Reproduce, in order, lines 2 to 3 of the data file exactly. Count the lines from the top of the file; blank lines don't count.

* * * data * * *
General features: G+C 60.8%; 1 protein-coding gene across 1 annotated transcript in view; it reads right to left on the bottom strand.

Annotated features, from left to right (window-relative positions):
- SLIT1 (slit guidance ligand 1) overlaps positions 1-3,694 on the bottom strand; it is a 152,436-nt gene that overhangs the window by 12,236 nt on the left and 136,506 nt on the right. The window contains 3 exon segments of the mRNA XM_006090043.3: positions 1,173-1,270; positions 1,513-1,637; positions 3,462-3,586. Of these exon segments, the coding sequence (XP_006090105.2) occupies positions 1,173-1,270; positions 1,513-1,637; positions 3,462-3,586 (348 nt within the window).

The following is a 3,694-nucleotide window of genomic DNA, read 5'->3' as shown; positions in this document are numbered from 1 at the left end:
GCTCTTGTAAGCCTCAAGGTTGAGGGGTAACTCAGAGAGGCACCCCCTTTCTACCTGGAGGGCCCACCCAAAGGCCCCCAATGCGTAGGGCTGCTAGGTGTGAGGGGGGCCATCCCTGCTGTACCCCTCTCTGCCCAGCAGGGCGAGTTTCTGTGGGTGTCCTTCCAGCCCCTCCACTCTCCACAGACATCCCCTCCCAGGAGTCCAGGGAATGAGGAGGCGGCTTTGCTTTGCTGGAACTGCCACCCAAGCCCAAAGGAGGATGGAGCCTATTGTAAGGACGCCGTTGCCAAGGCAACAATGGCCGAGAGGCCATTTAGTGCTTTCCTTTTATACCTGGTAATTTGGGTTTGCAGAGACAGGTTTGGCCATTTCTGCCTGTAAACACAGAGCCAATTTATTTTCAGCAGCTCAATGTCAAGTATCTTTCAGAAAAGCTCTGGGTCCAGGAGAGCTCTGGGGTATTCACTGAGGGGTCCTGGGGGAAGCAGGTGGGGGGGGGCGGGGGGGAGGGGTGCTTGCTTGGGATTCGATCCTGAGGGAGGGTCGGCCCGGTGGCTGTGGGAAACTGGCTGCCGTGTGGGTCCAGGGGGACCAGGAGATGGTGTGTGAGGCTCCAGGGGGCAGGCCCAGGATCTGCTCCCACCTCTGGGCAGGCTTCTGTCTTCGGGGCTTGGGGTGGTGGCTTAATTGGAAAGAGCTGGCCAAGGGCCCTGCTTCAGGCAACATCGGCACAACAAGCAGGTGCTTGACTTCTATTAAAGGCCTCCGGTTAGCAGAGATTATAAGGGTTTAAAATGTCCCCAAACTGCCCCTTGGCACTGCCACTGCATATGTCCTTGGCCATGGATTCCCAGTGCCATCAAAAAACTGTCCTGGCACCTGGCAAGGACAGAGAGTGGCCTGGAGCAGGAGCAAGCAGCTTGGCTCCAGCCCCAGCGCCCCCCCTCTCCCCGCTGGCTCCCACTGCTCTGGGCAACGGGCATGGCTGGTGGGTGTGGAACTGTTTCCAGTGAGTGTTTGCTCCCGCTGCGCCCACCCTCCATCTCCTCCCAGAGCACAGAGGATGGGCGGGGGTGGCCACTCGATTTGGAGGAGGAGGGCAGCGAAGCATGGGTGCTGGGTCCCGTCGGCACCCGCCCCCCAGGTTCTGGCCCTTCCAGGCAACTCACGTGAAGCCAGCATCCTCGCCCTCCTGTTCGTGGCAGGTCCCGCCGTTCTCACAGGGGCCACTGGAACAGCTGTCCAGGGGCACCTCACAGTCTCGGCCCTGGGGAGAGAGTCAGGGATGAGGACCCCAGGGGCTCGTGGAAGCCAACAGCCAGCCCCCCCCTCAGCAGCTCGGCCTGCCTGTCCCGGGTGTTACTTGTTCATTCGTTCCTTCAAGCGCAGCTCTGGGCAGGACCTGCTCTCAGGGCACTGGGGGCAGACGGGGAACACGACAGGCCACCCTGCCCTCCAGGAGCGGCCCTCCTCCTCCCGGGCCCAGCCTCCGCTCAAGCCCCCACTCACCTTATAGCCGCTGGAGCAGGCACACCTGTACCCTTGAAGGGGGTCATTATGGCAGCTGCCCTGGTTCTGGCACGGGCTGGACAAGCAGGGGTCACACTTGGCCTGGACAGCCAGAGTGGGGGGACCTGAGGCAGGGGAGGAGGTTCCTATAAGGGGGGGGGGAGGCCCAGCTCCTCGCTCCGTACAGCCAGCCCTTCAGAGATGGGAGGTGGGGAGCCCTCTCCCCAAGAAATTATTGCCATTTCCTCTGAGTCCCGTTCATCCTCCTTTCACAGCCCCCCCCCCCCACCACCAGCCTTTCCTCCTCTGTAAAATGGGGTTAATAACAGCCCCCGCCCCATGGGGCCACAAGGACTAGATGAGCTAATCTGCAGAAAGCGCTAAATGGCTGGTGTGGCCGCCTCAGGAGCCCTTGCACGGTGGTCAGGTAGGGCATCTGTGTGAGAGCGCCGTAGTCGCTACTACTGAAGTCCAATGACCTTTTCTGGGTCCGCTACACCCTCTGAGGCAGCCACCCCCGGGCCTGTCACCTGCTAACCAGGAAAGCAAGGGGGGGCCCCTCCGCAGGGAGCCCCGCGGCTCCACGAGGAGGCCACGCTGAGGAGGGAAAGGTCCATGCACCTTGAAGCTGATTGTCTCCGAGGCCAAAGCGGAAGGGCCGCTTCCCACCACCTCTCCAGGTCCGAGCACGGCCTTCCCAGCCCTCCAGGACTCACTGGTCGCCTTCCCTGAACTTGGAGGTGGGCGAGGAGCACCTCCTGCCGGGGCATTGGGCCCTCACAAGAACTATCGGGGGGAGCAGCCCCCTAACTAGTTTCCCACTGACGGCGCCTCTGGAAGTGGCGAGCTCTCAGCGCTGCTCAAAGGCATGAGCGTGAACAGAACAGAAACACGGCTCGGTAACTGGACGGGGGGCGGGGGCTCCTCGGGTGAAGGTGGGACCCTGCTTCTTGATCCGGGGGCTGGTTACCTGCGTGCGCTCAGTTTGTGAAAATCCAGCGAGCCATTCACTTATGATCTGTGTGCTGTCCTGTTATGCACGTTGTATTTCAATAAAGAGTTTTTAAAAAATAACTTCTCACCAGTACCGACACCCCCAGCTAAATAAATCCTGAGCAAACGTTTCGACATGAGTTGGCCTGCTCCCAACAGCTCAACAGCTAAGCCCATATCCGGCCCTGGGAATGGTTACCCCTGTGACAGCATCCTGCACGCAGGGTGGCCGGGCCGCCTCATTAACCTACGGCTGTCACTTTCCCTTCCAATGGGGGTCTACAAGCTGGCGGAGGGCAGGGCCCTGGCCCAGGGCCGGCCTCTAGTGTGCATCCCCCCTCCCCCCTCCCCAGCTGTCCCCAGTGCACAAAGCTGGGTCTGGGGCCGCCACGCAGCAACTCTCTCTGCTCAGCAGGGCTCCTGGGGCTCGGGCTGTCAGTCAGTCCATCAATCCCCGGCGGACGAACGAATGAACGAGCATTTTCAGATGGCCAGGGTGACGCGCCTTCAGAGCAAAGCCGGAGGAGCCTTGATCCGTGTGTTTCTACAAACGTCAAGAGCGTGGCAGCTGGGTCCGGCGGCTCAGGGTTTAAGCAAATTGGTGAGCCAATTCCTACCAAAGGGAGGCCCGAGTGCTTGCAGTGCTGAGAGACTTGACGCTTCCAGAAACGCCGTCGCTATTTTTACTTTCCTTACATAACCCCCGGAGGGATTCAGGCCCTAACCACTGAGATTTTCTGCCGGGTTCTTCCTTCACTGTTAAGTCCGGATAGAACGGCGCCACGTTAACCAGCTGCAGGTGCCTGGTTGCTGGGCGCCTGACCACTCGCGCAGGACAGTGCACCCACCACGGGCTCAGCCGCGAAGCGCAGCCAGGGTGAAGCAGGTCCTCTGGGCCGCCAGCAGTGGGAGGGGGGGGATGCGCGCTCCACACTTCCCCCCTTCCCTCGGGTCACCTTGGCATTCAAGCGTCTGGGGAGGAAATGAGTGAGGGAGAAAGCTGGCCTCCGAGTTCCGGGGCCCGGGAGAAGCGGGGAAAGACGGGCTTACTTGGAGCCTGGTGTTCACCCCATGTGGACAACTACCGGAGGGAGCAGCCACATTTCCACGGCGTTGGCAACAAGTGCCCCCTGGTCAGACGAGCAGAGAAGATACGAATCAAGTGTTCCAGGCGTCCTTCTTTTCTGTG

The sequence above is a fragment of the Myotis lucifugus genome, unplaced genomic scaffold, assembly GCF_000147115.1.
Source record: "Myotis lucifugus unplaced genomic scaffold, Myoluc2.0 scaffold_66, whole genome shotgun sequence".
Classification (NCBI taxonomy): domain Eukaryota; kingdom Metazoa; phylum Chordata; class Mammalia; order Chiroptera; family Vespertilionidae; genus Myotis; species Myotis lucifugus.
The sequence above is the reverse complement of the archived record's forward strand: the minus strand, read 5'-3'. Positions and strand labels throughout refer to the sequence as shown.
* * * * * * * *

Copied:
Annotated features, from left to right (window-relative positions):
- SLIT1 (slit guidance ligand 1) overlaps positions 1-3,694 on the bottom strand; it is a 152,436-nt gene that overhangs the window by 12,236 nt on the left and 136,506 nt on the right. The window contains 3 exon segments of the mRNA XM_006090043.3: positions 1,173-1,270; positions 1,513-1,637; positions 3,462-3,586. Of these exon segments, the coding sequence (XP_006090105.2) occupies positions 1,173-1,270; positions 1,513-1,637; positions 3,462-3,586 (348 nt within the window).